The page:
Kyle Banerjee’s Getting Ready for the Big Move

With a potential migration on the horizon, a colleague discovered the Fall 2022 Northern Ohio Technical Services Librarians (NOTSL) meeting “Migration Station: Tips & Tricks to Manage Your Data” and a number of us viewed it. I was particularly impressed by the first of three presentations made during the meeting and chose to evaluate Getting ready for the big move, now available on YouTube. Additionally, you can access the presentation slides from this meeting on their website. The presenter, Kyle Banerjee, who works as Senior Implementation Consultant for EBSCO on the Open Library Foundation (OLF) project FOLIO, gave a two-hour presentation on integrated library system (ILS) migration.

Despite the fact he works for EBSCO, he was very sure to state clearly that he was representing only his own views, albeit a bit late in the presentation. Quick note: for certain viewers, Kyle’s seemingly meandering style may be a little disarming, but his slides reveal a discursive thought process that follows the well-worn path of a hands-on, frontline technical practitioner, rather than suave sophistical showiness; and when push comes to shove, would we not all rather listen to someone who knows the ropes from experience rather than a polished political pundit who has learned about it all second-hand?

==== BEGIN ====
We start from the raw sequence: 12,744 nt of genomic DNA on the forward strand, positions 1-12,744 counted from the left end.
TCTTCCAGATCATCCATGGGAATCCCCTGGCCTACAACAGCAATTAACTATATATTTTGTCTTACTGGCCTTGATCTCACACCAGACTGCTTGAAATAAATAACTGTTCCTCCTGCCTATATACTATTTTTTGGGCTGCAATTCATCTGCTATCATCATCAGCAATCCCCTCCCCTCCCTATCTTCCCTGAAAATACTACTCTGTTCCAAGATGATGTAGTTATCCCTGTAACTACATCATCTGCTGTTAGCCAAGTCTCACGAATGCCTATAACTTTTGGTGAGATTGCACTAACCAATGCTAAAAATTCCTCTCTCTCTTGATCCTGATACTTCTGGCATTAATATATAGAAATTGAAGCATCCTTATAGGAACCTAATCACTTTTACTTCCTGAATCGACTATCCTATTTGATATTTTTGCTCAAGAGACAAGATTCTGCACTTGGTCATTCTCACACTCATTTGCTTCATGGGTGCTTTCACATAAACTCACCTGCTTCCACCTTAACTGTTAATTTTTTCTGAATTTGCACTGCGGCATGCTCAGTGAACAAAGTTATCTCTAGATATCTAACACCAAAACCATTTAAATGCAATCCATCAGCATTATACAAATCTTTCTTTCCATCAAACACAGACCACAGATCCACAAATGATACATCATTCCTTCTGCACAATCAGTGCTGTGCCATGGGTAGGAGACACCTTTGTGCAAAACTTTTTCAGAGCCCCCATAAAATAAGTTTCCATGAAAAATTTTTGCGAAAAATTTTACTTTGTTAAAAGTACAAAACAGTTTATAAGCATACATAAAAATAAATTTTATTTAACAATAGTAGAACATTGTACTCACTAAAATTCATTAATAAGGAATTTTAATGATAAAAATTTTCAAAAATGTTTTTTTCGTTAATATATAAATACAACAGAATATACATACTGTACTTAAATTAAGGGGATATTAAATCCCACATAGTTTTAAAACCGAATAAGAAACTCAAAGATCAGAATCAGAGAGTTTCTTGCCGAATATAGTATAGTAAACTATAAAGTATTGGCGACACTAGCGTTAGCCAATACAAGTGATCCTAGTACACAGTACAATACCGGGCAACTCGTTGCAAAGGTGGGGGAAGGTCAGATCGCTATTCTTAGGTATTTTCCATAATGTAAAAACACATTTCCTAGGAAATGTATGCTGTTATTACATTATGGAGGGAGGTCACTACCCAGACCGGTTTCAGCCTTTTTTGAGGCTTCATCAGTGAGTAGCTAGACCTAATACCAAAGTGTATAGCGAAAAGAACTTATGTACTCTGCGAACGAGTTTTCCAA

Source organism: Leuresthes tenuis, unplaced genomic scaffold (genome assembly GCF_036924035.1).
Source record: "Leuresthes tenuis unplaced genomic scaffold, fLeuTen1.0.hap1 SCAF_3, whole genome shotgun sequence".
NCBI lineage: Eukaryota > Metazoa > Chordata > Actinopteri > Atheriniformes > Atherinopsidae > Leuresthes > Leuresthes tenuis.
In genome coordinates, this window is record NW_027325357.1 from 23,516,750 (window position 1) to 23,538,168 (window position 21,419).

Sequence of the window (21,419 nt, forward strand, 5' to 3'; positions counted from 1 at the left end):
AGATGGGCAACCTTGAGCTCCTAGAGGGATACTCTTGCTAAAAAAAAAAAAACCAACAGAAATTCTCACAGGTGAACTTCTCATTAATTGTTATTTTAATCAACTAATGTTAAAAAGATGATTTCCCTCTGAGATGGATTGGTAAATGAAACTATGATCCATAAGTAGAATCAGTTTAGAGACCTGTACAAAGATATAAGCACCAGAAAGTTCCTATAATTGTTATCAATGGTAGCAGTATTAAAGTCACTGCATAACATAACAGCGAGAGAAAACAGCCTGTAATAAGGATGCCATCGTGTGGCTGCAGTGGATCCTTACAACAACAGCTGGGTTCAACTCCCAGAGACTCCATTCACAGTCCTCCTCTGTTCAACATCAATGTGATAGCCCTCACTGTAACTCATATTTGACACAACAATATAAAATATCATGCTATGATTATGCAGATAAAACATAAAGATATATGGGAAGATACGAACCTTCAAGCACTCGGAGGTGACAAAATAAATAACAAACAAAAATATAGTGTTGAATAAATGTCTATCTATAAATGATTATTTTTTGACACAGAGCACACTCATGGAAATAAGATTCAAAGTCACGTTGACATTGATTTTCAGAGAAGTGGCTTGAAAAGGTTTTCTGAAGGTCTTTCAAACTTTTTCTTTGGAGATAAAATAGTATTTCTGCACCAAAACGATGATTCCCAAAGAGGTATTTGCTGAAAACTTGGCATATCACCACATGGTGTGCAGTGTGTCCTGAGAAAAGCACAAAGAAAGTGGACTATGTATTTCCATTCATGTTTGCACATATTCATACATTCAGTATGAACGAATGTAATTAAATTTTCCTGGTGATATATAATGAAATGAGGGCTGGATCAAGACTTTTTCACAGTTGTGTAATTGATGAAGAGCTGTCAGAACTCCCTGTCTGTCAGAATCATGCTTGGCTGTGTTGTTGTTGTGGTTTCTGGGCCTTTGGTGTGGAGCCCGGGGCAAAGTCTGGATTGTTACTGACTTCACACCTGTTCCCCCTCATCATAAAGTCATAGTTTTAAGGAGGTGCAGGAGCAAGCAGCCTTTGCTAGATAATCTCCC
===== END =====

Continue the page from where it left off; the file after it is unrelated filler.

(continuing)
With that in mind, after making the case of why anyone should even care about getting ready for migration and revealing his own top-notch credentials, Kyle’s first important stop was the analogy of how migrating to a new system is like moving to a new house. As he unpacks this illustration, we see the practical kind of wisdom that Kyle shares over and over again throughout the presentation. It is straightforward, useful, and unapologetic, as he asserts that “you leave something you know intimately for something new and different,” and “the whole point of moving is to change things for the better.” One of the most important changes for the future of library metadata migration is something he mentions in regard to new systems, especially in regard to relationship links in metadata. He stresses the point that there can be problems when “relationship networks break down (and they are hard on the system anyway).”

Going back to the “migration is like moving” analogy, Kyle exhorts attendees to “think about what is important.” In a system migration, there are certain things that definitely should be brought over, there are some that depend on certain factors, and there are others that are simply “Nope!” about which he later makes the nearly comical, but quotable, assertion, “Do not bring the trash!” Also providing comic relief around the 26-minute mark, we see Kyle’s cat for the first time (a good omen for many librarians), but Kyle does not skip a beat, even though librarians in the crowd may have been momentarily distracted by the recognition of a familiar soul.